Candida and Periodontal Problems

August 19, 2008

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 Candida and Periodontal Problems
OBJECTIVE: Mucosal surfaces are the primary oral reservoirs of Candida species, but these species can also be found in subgingival biofilm. The present study investigated the genetic diversity and production of exoenzymes of C. albicans and C. dubliniensis isolated from the oral cavity of systemically healthy patients with periodontitis.

DESIGN: Fifty-three patients were analysed. Samples were collected from three oral cavity sites (periodontal pocket, gingival sulci and oral mucosa), plated and, after isolation, suspect strains of C. albicans and C. dubliniensis were identified by PCR. The genetic diversity of the isolates was evaluated by RAPD and the activities of the secreted aspartyl proteinases and phospholipases were evaluated by the agar plate method.

RESULTS: Twenty-one patients showed positive results for Candida spp. There were no statistically significant differences between genders, or between sites. C. albicans was the most frequently found specie, while C. dubliniensis was isolated from the periodontal pocket of only one patient. Sixteen genotypes were detected among the C. albicans isolates, and one among the C. dubliniensis isolates. The similarity coefficient (S(SM)) values among the C. albicans genotypes ranged from 0.684 to 1.0 with an average of 0.905+/-0.074. All isolates produced high levels of Saps and most of them produced high levels of phospholipases. No relationship was found between the genotypes and the pattern of enzymatic production. There was no association between specific genotypes and their site of isolation.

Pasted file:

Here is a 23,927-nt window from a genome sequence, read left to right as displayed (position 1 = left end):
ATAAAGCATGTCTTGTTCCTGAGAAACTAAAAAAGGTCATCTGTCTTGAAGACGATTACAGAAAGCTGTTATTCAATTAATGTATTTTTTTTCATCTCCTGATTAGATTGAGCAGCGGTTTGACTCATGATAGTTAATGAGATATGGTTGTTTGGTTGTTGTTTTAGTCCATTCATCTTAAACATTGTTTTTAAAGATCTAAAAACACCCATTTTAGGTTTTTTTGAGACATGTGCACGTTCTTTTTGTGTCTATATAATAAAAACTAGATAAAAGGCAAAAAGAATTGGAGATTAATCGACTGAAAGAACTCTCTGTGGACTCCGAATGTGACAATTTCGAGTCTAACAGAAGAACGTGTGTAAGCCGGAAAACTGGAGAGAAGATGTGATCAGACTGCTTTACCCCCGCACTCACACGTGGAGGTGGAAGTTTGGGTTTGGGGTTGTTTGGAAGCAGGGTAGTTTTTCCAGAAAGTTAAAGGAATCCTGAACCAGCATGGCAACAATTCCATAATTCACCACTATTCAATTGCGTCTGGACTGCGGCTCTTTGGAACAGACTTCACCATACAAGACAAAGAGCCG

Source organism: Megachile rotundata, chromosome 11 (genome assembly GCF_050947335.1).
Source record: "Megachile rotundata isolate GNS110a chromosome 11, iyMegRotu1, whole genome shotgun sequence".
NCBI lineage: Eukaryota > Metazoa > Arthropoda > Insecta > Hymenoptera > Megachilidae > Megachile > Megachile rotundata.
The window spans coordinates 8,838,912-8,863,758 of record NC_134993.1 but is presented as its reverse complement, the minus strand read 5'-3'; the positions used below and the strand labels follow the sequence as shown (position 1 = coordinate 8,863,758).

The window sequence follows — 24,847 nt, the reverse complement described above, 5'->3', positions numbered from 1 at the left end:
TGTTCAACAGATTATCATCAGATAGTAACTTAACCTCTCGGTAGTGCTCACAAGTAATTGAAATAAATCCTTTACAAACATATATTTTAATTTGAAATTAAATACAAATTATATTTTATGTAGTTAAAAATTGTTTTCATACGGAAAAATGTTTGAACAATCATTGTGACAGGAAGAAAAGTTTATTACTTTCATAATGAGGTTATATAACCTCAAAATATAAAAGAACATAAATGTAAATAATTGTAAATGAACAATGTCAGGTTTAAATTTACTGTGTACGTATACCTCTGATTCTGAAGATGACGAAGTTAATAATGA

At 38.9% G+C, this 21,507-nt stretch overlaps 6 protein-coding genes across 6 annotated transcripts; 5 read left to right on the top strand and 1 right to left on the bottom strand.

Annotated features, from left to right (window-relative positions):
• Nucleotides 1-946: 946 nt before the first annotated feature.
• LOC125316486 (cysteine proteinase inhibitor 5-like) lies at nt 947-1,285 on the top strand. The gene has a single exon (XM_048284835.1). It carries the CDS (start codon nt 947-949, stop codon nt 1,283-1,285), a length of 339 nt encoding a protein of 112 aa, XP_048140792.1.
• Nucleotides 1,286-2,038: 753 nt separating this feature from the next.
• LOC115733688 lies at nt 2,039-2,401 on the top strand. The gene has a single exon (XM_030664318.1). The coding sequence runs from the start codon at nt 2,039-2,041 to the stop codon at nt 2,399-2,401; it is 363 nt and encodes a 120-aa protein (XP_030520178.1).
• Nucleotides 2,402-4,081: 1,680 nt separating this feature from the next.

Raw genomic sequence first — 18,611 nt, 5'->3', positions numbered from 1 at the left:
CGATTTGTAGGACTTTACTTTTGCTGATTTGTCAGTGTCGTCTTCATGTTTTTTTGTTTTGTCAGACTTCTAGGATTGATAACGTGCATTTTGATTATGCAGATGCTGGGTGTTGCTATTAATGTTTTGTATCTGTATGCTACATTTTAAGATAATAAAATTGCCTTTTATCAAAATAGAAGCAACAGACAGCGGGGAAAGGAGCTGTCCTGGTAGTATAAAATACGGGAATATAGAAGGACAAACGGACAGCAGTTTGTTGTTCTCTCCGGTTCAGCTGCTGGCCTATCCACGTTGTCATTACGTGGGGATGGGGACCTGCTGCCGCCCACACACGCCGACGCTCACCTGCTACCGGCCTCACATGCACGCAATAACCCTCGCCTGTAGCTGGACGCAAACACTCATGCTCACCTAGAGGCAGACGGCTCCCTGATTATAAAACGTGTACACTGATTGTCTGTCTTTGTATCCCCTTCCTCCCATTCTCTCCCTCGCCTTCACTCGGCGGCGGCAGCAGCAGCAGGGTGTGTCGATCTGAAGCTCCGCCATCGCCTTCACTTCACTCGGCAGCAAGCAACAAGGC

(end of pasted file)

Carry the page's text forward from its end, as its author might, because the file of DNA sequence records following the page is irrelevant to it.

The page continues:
CONCLUSIONS: The results of the present study suggest that genetically homogeneous strains of C. albicans are present in the oral cavity of patients with periodontitis and that these strains are capable of producing high levels of exoenzyme.

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